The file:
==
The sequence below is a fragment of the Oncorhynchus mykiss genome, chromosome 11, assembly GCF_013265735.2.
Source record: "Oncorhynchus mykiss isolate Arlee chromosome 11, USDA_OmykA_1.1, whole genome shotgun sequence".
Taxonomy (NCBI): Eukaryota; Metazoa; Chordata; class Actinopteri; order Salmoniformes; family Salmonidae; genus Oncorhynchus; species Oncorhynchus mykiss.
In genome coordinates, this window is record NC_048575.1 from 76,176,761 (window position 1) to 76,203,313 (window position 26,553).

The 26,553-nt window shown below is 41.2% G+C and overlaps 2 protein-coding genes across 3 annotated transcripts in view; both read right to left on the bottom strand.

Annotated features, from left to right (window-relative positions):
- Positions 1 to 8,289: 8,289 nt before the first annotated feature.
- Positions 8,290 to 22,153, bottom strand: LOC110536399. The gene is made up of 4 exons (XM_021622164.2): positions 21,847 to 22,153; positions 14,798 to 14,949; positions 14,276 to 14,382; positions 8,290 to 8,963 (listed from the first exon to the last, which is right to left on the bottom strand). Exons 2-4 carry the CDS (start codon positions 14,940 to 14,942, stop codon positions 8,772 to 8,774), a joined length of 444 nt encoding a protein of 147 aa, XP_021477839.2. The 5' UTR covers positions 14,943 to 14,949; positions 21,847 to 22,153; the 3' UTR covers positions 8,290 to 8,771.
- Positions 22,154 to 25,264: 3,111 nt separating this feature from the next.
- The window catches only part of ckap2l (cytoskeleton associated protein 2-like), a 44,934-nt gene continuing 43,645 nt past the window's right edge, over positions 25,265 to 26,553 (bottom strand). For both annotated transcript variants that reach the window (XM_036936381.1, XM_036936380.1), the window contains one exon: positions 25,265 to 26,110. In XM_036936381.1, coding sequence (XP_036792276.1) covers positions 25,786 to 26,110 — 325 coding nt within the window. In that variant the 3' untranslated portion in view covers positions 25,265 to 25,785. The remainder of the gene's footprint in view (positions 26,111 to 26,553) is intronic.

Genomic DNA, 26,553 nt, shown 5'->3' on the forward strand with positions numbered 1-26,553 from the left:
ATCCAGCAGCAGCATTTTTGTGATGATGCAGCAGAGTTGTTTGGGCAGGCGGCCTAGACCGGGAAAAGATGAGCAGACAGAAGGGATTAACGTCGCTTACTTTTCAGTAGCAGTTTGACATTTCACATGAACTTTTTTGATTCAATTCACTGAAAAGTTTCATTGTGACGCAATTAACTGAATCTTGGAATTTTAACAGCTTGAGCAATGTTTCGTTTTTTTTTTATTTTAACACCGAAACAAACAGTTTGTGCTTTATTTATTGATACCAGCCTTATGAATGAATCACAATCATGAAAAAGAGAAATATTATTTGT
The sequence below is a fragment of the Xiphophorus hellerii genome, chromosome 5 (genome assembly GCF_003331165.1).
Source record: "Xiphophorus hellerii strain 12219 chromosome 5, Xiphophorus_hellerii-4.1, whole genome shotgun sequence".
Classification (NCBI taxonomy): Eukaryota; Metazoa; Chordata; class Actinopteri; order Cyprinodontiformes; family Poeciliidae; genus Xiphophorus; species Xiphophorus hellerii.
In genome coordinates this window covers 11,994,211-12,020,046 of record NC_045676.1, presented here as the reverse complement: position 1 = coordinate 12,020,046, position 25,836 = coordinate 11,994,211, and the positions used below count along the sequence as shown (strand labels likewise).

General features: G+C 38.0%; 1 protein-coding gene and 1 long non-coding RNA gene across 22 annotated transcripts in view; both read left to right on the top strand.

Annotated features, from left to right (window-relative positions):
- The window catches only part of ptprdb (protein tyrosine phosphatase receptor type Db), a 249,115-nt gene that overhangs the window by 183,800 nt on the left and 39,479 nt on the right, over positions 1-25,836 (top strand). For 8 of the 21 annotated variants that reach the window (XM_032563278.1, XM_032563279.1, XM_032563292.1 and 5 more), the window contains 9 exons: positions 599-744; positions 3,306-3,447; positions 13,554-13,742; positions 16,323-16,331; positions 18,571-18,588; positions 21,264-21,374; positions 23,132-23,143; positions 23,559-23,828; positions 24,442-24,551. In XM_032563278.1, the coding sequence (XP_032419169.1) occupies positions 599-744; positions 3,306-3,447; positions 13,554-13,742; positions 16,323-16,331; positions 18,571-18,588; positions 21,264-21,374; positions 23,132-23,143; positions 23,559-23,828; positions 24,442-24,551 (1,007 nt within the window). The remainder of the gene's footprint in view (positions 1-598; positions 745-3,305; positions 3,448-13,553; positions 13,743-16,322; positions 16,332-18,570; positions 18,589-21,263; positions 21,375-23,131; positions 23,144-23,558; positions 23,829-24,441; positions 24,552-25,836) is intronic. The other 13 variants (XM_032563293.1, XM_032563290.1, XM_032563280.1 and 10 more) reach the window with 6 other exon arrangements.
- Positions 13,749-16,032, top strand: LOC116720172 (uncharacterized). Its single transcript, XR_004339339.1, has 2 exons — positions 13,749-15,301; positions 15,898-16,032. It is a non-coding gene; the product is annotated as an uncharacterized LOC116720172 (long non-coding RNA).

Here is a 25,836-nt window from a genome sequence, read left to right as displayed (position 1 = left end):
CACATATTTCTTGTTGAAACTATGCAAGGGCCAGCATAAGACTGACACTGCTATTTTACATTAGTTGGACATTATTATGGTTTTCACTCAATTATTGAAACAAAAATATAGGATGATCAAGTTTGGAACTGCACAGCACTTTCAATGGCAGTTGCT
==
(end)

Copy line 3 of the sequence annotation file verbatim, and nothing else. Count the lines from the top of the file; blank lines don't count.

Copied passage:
Taxonomy (NCBI): Eukaryota; Metazoa; Chordata; class Actinopteri; order Salmoniformes; family Salmonidae; genus Oncorhynchus; species Oncorhynchus mykiss.